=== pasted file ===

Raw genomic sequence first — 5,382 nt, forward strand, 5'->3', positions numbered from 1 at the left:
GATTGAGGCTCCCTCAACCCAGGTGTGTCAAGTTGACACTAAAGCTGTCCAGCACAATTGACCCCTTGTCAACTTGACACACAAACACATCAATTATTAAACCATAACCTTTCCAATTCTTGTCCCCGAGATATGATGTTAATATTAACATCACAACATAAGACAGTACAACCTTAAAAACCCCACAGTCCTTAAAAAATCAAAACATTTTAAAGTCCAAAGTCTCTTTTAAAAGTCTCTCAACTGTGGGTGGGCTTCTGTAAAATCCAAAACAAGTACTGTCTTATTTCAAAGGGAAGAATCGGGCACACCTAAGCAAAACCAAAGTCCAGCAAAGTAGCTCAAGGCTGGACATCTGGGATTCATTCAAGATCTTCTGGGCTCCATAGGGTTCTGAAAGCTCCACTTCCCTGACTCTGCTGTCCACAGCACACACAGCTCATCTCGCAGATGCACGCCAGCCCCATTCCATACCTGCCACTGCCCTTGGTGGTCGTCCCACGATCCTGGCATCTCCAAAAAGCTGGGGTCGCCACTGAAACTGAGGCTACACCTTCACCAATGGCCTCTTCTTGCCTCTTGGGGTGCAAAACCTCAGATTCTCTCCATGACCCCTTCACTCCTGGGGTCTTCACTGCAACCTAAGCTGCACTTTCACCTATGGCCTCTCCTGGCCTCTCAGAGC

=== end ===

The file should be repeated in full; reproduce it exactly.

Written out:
Raw genomic sequence first — 5,382 nt, forward strand, 5'->3', positions numbered from 1 at the left:
GATTGAGGCTCCCTCAACCCAGGTGTGTCAAGTTGACACTAAAGCTGTCCAGCACAATTGACCCCTTGTCAACTTGACACACAAACACATCAATTATTAAACCATAACCTTTCCAATTCTTGTCCCCGAGATATGATGTTAATATTAACATCACAACATAAGACAGTACAACCTTAAAAACCCCACAGTCCTTAAAAAATCAAAACATTTTAAAGTCCAAAGTCTCTTTTAAAAGTCTCTCAACTGTGGGTGGGCTTCTGTAAAATCCAAAACAAGTACTGTCTTATTTCAAAGGGAAGAATCGGGCACACCTAAGCAAAACCAAAGTCCAGCAAAGTAGCTCAAGGCTGGACATCTGGGATTCATTCAAGATCTTCTGGGCTCCATAGGGTTCTGAAAGCTCCACTTCCCTGACTCTGCTGTCCACAGCACACACAGCTCATCTCGCAGATGCACGCCAGCCCCATTCCATACCTGCCACTGCCCTTGGTGGTCGTCCCACGATCCTGGCATCTCCAAAAAGCTGGGGTCGCCACTGAAACTGAGGCTACACCTTCACCAATGGCCTCTTCTTGCCTCTTGGGGTGCAAAACCTCAGATTCTCTCCATGACCCCTTCACTCCTGGGGTCTTCACTGCAACCTAAGCTGCACTTTCACCTATGGCCTCTCCTGGCCTCTCAGAGC